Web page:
Budget 2024, news about the budget law
The Meloni government’s maneuver starts with €15.7 billion, taking it into account as a deficit, but a much larger sum will be needed to finance all the planned interventions. Part of it could come from some new fiscal measures: a global minimum tax on multinational corporations, a tax on additional bank profits, and lower tax cuts.
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Budget 2024, news about the budget law
Meloni’s government will meet next Monday morning in the Council of Ministers and discuss the budget law for 2024. This will be the first time that the ministers will officially talk about the text that is based on the economic situation defined by Nadif and will be able to benefit from the 15.7 billion euro deficit approved by Parliament, Despite opposition protests. But this money will not be enough: the government aims to reach about 25 billion euros for the budget. Therefore, among the various options to reduce expenses and increase revenues, there are also various fiscal measures: the new tax on multinational companies, the tax on additional profits of banks, and also a reduction in some tax deductions that can now be deducted from taxes.
Global minimum tax on multinational corporations
The first measure is to impose a tax on multinational corporations. This, also called a global minimum tax, arose from an OECD agreement that the EU has also adopted, and Italy will do so starting next year. In essence, those Italian-based multinationals that today pay less than this percentage are taxed at a rather low level, 15%, thanks to the conditions offered by tax havens. Deputy Economy Minister Maurizio Liu confirmed that the rules “concerning international taxes, with the application of the global minimum tax” will be discussed on Monday.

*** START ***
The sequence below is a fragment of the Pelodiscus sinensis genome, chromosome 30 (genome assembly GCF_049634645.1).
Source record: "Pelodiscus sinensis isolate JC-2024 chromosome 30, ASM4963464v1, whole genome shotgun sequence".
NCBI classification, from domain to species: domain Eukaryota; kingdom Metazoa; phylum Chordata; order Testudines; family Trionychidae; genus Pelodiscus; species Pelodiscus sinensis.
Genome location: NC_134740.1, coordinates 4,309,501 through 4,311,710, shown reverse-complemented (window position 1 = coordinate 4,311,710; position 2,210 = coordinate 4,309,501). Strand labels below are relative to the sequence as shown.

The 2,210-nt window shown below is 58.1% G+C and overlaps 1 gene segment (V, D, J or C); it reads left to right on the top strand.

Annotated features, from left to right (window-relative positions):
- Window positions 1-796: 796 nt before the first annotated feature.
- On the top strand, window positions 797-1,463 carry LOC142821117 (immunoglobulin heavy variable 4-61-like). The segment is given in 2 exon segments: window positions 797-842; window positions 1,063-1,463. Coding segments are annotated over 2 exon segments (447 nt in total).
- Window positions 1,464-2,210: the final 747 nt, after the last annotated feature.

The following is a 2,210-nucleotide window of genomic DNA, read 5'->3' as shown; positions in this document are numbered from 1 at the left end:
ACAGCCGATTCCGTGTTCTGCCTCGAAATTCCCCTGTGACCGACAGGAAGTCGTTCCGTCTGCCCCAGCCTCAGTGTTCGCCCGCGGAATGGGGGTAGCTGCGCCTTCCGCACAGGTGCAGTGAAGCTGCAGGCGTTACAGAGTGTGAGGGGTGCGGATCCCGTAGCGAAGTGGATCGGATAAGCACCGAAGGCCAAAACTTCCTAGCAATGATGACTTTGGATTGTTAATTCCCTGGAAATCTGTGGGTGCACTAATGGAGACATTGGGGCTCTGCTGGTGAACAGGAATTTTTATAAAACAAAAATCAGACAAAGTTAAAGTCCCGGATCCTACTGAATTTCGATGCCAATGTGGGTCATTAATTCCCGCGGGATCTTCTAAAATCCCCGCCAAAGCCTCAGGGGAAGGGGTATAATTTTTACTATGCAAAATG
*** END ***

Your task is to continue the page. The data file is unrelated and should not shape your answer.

Liu said the tax has a clear purpose: “It brings in revenue.” But at the moment, there are no precise indications about how much money it could bring in. Some estimates have spoken of three billion euros, but since it is a new tax for the whole of Europe, there are no precedents to rely on, so these projections may be overly optimistic.
Nadif, the Senate also approves the budget deviation
Tax on additional profits of banks
Then there is the tax on additional profits of banks. But this is now more of a rule aimed at making Italian banks’ capital more resilient, rather than a big tax. In practice, the government stipulated that each bank may choose not to pay the tax if it uses a larger amount of money to consolidate its assets.
On paper, the banks will be required to pay 40% of their additional profits (i.e. the additional profits made in 2023 compared to 2021), because last year the ECB raised interest rates significantly and therefore they increased mortgage payments as well. And thus the revenues of banking institutions. But in practice, the existence of an alternative to not paying the tax makes it impossible to predict how much revenue the state will generate. Initial estimates before the change spoke of a figure of approximately two billion euros. However, the government has never formally expressed its opinion on how much it intends to receive from the tax on additional profits (although Minister Salvini, while announcing the rule at a press conference, spoke of “a few billion euros”).
Reduce tax deductions
Finally, there is something that cannot be considered a tax, but rather a reduction in tax deductions. This would translate, however, into more taxes to pay. The government has emphasized several times that part of the tax reform revenues can be financed by reducing tax cuts. These are deductions and deductions of various kinds that are collectively called “tax expenses.”
In 2022, these deductions totaled 626, and “cost” the state 83 billion euros in lost revenue. Another 114 relate to local taxes. But the most significant cuts are much smaller: many tax cuts certainly relate to small groups of taxpayers, because they refer to specific expenditures. Maurizio Liu estimates that the government can raise around €800 million, with a targeted reduction in tax expenditures. The government has previously committed not to reduce deductions in relation to some sectors (medical expenses, schools, energy efficiency…).
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